MANAGUA, Nicaragua – Global Coffee Platform, GCP, Rainforest Alliance/UTZ and Solidaridad organized the first visit to exchange experiences of national platforms for sustainable coffee production with participants from Nicaragua, Honduras and Colombia. The event was held July 17th to 19th. in Bogota.
Attendees from these country coffee sectors shared their contexts and challenges in creating successful and multi-actor spaces. Main challenges identified where price instability; climate change; lack of new generation engagement; lack of labor force; low profitability and lack of resilience of coffee families.
Aura Lila Sevilla Kuan, Executive Committee Coordinator of the Nicaraguan Sustainable Coffee Platform, NICAFÉS (by its Spanish meaning) and President of the Alliance of Nicaraguan coffee Growers, ANCN, said that it was an inspiring experience to learn from Honduras, Colombia and Mexico. “Despite the weaknesses in terms of institutions, governance, and organizational aspects internally, it is very positive that we are advancing in the process, especially learning from other countries with stronger institutions and organizations in the sector.”
According to media reports, Nicaragua’s political unrest has been extended already for nearly three months, affecting all activities in the country including exports of agricultural products; and tourism that estimated loss reaches $230 million income of foreign exchange according to the Central Bank.
Learning how to build stronger institutions through Nicafés, launched in November 2017, has been of special interest to the coffee sector in this country. During 2016/2017 coffee crop exported 2.29 million bags of 60 Kg which represented US$486,435,028 income of foreign exchange.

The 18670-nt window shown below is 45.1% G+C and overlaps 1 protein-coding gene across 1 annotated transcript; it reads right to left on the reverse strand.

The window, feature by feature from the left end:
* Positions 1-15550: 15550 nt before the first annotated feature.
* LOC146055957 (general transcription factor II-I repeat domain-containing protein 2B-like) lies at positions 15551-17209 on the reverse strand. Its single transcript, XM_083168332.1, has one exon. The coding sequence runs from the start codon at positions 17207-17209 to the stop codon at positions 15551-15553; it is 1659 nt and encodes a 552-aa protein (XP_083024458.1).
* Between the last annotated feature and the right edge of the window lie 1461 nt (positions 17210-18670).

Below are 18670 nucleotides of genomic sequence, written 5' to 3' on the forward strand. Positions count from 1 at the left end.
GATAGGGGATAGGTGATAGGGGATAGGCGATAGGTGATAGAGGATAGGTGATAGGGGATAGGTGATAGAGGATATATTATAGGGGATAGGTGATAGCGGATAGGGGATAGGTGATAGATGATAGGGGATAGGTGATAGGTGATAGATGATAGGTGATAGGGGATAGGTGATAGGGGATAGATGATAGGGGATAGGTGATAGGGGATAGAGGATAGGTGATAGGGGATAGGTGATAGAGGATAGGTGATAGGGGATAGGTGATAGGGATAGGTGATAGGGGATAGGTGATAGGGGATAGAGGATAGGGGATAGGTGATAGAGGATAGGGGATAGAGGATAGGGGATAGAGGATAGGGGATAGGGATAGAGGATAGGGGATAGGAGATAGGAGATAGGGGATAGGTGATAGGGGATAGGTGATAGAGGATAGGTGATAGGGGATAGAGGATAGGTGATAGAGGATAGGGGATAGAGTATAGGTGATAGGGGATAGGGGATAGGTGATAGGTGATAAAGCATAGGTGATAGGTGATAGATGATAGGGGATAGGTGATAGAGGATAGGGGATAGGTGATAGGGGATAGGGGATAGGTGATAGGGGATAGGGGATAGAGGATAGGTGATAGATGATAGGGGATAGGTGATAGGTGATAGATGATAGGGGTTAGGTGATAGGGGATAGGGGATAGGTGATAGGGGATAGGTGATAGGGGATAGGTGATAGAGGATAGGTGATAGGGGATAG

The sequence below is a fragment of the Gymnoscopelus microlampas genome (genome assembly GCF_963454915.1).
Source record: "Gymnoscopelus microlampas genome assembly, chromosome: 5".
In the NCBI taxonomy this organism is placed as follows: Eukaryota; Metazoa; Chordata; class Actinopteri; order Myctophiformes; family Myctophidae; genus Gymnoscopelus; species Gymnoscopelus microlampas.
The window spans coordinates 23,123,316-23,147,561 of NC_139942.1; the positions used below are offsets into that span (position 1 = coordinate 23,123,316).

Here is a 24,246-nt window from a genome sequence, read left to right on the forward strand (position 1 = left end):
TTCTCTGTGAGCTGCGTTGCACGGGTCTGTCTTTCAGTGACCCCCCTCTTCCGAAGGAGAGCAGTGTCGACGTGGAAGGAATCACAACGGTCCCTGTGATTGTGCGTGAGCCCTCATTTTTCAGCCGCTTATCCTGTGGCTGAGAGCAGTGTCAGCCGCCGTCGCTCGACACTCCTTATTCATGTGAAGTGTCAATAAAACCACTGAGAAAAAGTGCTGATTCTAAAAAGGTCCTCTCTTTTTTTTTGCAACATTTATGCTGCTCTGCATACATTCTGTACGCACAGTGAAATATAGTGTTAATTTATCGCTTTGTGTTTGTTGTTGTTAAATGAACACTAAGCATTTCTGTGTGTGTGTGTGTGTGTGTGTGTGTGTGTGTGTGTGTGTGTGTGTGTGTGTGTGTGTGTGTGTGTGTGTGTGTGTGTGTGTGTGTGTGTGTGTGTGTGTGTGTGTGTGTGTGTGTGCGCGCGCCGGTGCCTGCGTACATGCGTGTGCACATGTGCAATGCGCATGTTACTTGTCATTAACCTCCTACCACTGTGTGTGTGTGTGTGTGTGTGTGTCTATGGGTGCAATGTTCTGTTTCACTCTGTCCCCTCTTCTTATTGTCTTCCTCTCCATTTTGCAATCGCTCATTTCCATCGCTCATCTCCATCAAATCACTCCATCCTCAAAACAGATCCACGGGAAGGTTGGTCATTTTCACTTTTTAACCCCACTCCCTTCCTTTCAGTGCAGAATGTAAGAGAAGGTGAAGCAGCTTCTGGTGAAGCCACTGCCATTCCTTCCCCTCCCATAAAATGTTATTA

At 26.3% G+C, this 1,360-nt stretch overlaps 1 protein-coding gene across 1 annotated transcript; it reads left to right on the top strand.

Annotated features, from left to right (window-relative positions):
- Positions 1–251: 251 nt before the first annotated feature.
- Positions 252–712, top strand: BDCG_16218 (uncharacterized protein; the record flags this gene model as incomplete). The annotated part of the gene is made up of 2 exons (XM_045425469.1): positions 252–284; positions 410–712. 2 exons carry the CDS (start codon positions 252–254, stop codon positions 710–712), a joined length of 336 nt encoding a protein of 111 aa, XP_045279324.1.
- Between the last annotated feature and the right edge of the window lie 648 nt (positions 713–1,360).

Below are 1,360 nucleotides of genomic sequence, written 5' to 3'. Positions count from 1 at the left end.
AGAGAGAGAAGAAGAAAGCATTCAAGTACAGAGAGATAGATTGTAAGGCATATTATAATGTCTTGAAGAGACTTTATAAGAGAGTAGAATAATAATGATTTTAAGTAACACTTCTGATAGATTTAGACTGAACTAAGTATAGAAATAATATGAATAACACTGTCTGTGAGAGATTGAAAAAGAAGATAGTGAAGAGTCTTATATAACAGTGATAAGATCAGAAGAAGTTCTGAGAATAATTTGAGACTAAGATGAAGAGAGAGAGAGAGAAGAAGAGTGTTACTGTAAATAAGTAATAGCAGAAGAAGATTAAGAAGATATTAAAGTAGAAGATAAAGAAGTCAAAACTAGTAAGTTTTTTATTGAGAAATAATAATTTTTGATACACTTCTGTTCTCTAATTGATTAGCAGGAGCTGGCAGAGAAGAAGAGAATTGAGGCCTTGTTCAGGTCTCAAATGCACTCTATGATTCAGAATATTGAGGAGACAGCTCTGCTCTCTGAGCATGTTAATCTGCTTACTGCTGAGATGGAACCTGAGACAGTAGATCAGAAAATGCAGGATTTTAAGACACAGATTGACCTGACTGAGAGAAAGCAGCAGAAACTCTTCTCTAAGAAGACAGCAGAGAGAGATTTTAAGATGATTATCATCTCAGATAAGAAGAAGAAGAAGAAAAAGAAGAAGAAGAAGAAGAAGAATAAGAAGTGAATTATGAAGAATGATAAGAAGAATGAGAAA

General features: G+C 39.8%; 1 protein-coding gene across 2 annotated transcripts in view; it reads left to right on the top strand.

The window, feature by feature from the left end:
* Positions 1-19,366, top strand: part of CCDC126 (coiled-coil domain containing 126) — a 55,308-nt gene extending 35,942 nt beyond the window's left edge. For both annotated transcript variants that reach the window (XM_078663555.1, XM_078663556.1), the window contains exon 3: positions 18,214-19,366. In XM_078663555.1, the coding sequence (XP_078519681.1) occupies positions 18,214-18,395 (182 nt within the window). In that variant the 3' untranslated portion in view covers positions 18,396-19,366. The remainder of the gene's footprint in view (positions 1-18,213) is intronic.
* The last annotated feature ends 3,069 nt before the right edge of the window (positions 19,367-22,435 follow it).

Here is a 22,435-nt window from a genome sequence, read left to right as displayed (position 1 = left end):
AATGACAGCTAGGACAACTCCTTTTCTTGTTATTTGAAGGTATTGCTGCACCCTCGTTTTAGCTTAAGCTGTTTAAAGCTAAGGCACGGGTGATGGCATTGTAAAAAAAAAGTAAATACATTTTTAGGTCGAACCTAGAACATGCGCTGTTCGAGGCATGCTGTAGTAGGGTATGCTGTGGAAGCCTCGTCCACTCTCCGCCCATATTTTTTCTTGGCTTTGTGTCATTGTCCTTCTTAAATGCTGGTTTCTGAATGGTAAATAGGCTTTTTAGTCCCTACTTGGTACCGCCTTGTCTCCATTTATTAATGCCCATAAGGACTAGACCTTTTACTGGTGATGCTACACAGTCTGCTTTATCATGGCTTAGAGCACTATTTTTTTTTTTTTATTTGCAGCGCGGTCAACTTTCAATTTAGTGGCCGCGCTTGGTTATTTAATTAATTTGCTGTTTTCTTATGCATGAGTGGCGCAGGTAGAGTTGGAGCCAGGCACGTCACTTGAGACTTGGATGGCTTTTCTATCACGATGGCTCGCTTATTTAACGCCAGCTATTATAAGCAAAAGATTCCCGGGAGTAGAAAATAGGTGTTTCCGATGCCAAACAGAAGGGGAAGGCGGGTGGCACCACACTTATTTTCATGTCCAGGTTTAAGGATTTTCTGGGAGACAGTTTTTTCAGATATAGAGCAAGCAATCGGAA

Fausto Rodríguez, Co-director of Rikolto in Centro America which has supported NICAFE’s initiative, expressed “the need of more collective efforts and actions among platforms in the region was positively highlighted by the representatives; as well as, strengthening coffee organizations in competitiveness, building capacities and collaboration with other countries.”
For Juan Francisco Martínez, Representative of Rainforest Alliance in Nicaragua and Coordinator of the Sector Partnership Program in Central America said “the sum of collective efforts guarantees learning in the development of platforms nationwide “. Now members of each country need to adapt these experiences to their own contexts. “The challenge is to identify the existing gaps to create and facilitate a sustainable system with public and private collaboration, where all the actors of the value chain are represented,” he explained.
The Honduran delegation was integrated by the National Coffee Commission, AHPROCAFÉ, COHONDUCAFÉ, CODEXA and CHPP, government and private organizations interested in building the national platform to create greater impact. Rubén Gallozzi, Representative of Rainforest Alliance/UTZ in Honduras, indicated that despite it took five years to consolidate the Colombian platform, more and more members joined as they saw the benefits. He also added, “it is important to be clear about the purpose of its creation and what topics it will cover as the main objective is to produce sustainable coffee for demanding buyers”.
Organizations in the Colombian coffee sector such as Ángela Peláez from RGC Coffee; Daniel Ardila from CARCAFE; Mauricio Galindo from Rainforest Alliance/UTZ Colombia; and, Gustavo Gómez from ASOEXPORT, also shared with the delegations about the initiatives in sustainability that promote or finance coffee.